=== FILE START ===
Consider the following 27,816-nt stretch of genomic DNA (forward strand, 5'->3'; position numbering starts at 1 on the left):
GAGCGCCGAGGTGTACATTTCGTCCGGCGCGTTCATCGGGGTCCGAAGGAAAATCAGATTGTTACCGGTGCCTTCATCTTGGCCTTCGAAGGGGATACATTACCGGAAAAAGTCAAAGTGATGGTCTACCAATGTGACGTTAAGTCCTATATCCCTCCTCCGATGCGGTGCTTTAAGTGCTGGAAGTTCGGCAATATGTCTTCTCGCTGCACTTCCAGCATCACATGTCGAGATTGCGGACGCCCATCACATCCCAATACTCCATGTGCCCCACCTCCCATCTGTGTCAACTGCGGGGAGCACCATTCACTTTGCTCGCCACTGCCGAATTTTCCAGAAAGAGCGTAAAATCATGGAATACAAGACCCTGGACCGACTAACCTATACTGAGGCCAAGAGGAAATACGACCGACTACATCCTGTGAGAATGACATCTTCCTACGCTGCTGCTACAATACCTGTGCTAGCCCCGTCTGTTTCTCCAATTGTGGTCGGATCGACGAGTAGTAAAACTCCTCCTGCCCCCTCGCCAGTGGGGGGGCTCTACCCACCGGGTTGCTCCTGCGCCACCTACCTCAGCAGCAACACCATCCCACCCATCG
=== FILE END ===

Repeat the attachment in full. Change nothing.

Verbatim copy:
Consider the following 27,816-nt stretch of genomic DNA (forward strand, 5'->3'; position numbering starts at 1 on the left):
GAGCGCCGAGGTGTACATTTCGTCCGGCGCGTTCATCGGGGTCCGAAGGAAAATCAGATTGTTACCGGTGCCTTCATCTTGGCCTTCGAAGGGGATACATTACCGGAAAAAGTCAAAGTGATGGTCTACCAATGTGACGTTAAGTCCTATATCCCTCCTCCGATGCGGTGCTTTAAGTGCTGGAAGTTCGGCAATATGTCTTCTCGCTGCACTTCCAGCATCACATGTCGAGATTGCGGACGCCCATCACATCCCAATACTCCATGTGCCCCACCTCCCATCTGTGTCAACTGCGGGGAGCACCATTCACTTTGCTCGCCACTGCCGAATTTTCCAGAAAGAGCGTAAAATCATGGAATACAAGACCCTGGACCGACTAACCTATACTGAGGCCAAGAGGAAATACGACCGACTACATCCTGTGAGAATGACATCTTCCTACGCTGCTGCTACAATACCTGTGCTAGCCCCGTCTGTTTCTCCAATTGTGGTCGGATCGACGAGTAGTAAAACTCCTCCTGCCCCCTCGCCAGTGGGGGGGCTCTACCCACCGGGTTGCTCCTGCGCCACCTACCTCAGCAGCAACACCATCCCACCCATCG